DIS (Dynamic Interactions Simulator)

Key Advantages over Competing Solutions
  • DIS modeling formulation uses an explicit time-integration solver that can maintain time-accuracy with negligible "drift" for long simulation times.
  • The explicit solver is “embarrassingly” parallel. The evaluation of the element flux and vector which is the step that takes more than 95% of solution time can be done in parallel (on multiple CPUs or GPUs) by simply dividing the finite elements between available processors. Other solution steps are done on a per-node-basis and can also be done in parallel.
  • Single code for CFD/SPH, DEM and FE simulations: DIS solves the coupled CFD, DEM and structural dynamics equations using the same code without a need for “gluing” two or more different codes together. In the “gluing” approach, the codes are run simultaneously with the outputs passed between the codes during each time step. This approach however suffers from a number of limitations:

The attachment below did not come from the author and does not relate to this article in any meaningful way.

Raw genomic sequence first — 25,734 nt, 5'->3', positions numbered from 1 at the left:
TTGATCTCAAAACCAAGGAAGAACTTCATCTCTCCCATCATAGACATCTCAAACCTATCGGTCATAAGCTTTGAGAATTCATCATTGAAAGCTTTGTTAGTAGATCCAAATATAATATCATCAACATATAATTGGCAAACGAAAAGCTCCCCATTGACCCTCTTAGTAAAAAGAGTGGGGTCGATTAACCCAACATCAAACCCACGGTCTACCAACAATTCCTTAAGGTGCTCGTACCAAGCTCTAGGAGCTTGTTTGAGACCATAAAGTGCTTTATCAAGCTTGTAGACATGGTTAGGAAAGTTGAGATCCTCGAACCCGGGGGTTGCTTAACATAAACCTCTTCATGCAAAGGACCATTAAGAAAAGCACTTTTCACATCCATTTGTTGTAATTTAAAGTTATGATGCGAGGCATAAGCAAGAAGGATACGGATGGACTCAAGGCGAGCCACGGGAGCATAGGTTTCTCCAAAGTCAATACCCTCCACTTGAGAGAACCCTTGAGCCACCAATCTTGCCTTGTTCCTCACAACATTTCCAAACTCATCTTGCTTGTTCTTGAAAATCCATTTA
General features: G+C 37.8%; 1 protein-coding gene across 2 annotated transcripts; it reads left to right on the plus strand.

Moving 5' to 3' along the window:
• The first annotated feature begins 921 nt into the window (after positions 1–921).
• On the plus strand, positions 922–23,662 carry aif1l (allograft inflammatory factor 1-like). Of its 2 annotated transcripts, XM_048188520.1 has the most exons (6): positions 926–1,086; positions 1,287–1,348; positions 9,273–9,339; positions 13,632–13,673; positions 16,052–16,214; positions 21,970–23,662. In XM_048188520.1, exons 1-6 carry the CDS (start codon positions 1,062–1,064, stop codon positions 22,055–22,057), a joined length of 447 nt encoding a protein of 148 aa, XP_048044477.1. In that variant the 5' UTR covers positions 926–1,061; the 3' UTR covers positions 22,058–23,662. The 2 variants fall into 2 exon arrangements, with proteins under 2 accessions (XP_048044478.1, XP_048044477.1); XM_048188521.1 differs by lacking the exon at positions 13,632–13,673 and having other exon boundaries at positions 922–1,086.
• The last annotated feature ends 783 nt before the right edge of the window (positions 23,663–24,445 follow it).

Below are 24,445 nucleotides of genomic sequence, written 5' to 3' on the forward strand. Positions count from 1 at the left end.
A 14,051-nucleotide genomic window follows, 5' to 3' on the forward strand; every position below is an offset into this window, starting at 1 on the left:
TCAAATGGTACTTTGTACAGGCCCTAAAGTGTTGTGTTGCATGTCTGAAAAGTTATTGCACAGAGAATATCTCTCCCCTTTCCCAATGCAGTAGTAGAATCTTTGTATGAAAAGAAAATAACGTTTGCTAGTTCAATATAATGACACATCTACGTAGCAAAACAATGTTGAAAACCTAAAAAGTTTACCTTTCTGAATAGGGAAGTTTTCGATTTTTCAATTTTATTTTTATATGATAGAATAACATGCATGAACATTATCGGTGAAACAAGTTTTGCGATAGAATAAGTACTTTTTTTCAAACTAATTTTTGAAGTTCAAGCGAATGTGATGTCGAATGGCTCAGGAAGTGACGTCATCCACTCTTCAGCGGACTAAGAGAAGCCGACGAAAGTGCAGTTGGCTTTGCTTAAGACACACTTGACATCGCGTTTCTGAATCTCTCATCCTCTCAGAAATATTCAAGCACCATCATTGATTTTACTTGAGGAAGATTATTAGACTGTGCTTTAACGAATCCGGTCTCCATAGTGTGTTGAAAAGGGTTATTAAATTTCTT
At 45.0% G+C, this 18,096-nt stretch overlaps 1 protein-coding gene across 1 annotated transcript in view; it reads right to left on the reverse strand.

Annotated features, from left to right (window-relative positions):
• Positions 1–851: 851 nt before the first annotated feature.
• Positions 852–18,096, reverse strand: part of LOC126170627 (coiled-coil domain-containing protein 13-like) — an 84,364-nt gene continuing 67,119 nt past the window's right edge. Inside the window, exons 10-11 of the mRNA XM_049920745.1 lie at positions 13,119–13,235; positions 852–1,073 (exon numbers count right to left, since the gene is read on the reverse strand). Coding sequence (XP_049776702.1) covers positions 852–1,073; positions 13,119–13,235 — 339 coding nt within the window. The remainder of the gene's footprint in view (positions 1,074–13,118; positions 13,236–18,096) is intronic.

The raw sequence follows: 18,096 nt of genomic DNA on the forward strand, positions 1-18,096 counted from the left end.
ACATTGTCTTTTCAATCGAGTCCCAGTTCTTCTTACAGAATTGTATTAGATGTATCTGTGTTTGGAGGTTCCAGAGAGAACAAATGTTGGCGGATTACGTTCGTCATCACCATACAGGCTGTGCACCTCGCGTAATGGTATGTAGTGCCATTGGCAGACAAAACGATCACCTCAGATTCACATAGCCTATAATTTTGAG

• Creating a combined model in different software systems unavoidably involves entering repetitive information. Thus more time is needed from engineers to create the model and more care is needed to ensure that the repetitive information is consistent between codes.
    • Setting the proper boundary conditions between the codes is usually not trivial since the codes expect the information that is provided to be compatible with their formulation.
    • For accurate solutions data should be exchanged between codes at the smallest time step level. Transferring this data wastes a lot of computer resources.
    • The solution produced is usually not very accurate mainly due to loss of information (energy and momentum) due to interpolation of the solution fields at the boundaries.
    • Post-processing of the results is also not trivial since each software code might output data in a different format.
  • Improved computational efficiency: This is due to the fact that the finite element, CFD, SPH, and DEM calculations are all done using the same code which avoids the inefficiencies associated with code “gluing” and back and forth exchange of data between the original software and the add-on module(s).
  • Single framework for pre-processing, simulation, and post-processing.